It’s not often that adjudicators go beyond a ‘just the facts’ approach to decision-writing.
Yet, that’s just what recently happened as an adjudicator dismissed the employer’s position over the issue of weekend shift premiums and upheld the Union’s arguments with a memorable final paragraph that left no doubt as to the positive outcome for the Union.
Our CGC members on the west coast challenged the employer’s contract interpretation through the grievance process and we are very pleased with the decision that provides useful jurisprudence on the definition of a shift.
Agriculture Union Local 20060 represents some 60 Primary Product Inspectors at the Port of Vancouver. These Inspectors had received weekend premiums for many years as provided under the terms of the TC collective agreement.
In November 2014, Vancouver CGC management announced that Inspectors working weekends were no longer eligible for weekend premiums and immediately implemented the change denying our members their rightful entitlement under the collective agreement.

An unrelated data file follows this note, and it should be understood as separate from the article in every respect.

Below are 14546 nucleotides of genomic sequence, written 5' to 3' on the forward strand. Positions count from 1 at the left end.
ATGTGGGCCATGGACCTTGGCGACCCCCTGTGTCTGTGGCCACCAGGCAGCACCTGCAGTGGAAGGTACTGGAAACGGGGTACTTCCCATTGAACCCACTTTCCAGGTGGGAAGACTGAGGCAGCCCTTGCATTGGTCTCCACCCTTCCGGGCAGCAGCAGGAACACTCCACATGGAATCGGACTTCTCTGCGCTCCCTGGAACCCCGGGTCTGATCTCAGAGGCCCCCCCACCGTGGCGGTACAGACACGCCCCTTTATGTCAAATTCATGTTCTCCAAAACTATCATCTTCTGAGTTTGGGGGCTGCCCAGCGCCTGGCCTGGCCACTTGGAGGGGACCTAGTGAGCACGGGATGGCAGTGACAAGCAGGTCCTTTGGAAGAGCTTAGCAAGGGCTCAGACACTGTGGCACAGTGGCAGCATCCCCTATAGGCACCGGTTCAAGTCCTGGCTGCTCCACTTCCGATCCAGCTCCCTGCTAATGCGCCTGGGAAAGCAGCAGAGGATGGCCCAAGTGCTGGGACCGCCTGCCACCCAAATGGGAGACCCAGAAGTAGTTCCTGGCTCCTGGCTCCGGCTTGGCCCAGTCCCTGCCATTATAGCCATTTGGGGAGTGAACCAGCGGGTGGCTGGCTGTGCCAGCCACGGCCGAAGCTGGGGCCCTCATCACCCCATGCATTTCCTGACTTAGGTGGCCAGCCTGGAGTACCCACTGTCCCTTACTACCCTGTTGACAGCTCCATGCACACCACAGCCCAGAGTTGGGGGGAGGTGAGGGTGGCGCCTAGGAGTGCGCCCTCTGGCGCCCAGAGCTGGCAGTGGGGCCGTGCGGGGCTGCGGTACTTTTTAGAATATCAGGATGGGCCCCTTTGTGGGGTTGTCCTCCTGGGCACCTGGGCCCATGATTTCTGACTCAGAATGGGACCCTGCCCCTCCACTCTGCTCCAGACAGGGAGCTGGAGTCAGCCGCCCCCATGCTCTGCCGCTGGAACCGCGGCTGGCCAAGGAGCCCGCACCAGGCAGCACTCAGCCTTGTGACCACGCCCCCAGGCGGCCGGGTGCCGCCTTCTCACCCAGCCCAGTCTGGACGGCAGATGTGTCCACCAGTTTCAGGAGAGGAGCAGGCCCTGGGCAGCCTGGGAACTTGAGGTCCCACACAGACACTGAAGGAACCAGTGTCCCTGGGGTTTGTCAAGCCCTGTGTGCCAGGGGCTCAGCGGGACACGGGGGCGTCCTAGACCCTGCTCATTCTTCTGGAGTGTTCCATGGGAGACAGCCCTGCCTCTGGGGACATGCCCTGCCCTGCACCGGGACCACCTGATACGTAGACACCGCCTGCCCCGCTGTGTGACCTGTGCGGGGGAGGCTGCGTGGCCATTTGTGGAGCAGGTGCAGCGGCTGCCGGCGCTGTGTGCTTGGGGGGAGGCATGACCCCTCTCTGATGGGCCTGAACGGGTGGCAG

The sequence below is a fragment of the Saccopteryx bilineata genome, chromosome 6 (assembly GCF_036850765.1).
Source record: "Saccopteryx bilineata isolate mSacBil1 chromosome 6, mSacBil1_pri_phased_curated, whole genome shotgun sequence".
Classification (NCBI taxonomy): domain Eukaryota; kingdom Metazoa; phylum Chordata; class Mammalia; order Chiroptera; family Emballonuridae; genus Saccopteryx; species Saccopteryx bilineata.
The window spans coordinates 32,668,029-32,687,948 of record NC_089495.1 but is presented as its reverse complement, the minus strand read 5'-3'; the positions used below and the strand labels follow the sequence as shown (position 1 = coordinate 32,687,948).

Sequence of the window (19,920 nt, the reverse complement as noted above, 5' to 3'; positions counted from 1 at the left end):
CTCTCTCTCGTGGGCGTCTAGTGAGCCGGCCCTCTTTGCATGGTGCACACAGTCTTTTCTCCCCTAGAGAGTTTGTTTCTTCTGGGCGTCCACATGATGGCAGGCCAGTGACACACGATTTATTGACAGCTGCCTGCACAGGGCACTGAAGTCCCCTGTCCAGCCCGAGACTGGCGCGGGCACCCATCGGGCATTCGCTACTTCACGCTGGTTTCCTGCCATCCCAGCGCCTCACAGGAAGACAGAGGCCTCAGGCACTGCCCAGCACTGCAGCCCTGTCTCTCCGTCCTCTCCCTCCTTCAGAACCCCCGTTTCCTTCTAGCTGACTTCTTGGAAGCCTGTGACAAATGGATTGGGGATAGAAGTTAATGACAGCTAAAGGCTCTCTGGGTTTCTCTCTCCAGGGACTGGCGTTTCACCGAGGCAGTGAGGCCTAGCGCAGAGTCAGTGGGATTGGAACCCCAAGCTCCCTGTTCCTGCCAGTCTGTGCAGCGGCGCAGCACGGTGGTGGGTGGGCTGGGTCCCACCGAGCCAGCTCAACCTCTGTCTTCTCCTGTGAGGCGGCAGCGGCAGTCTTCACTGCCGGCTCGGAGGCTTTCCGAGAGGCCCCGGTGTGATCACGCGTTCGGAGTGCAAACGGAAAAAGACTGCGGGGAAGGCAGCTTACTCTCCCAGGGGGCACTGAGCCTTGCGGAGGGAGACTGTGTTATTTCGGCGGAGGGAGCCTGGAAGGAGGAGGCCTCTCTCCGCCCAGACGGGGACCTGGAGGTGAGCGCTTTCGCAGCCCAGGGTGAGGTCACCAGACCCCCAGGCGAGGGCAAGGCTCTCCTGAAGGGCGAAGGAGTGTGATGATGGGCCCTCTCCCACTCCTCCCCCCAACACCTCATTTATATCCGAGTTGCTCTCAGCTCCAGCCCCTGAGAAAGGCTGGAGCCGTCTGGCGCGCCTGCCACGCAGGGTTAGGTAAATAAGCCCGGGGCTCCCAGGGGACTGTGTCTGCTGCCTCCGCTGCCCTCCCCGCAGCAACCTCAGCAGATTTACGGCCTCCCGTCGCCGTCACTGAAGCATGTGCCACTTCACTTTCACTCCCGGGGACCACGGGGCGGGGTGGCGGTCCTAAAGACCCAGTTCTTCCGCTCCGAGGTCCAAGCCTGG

The Union immediately challenged the decision through consultation with management. Our members ultimately filed grievances challenging the shift premium withdrawal and the issue was recently adjudicated before the Federal Public Sector Labour Relations and Employment Board.
The employer argued that the weekend hours worked did not constitute a ‘shift’ despite the fact that both local management and the workers had long accepted that their weekend hours did constitute a shift and thus was subject to the weekend premium. The collective agreement was clear not only to the Union, but also to the adjudicator resulting in a strong win.
The Board released its decision on July 23, 2019. The grievances were granted with an order for retroactive payment to the date of the decision by the employer to cease payment of weekend premiums provided under the collective agreement.
She noted that “black-and-white statements, such as no one at the CGC works a weekend shift, are without foundation at best and reckless at worst. They are not supported by the facts.”
In her memorable final paragraph, the adjudicator went on to write:
“The weekend hours of work are shifts for the purpose of clause 27.02. Clearly, if it walks like a duck and talks like a duck, it’s a duck and not even the Herculean efforts demonstrated by the employer’s counsel to make it into a goose can do so any more than painting black stripes on a white horse makes it a zebra.”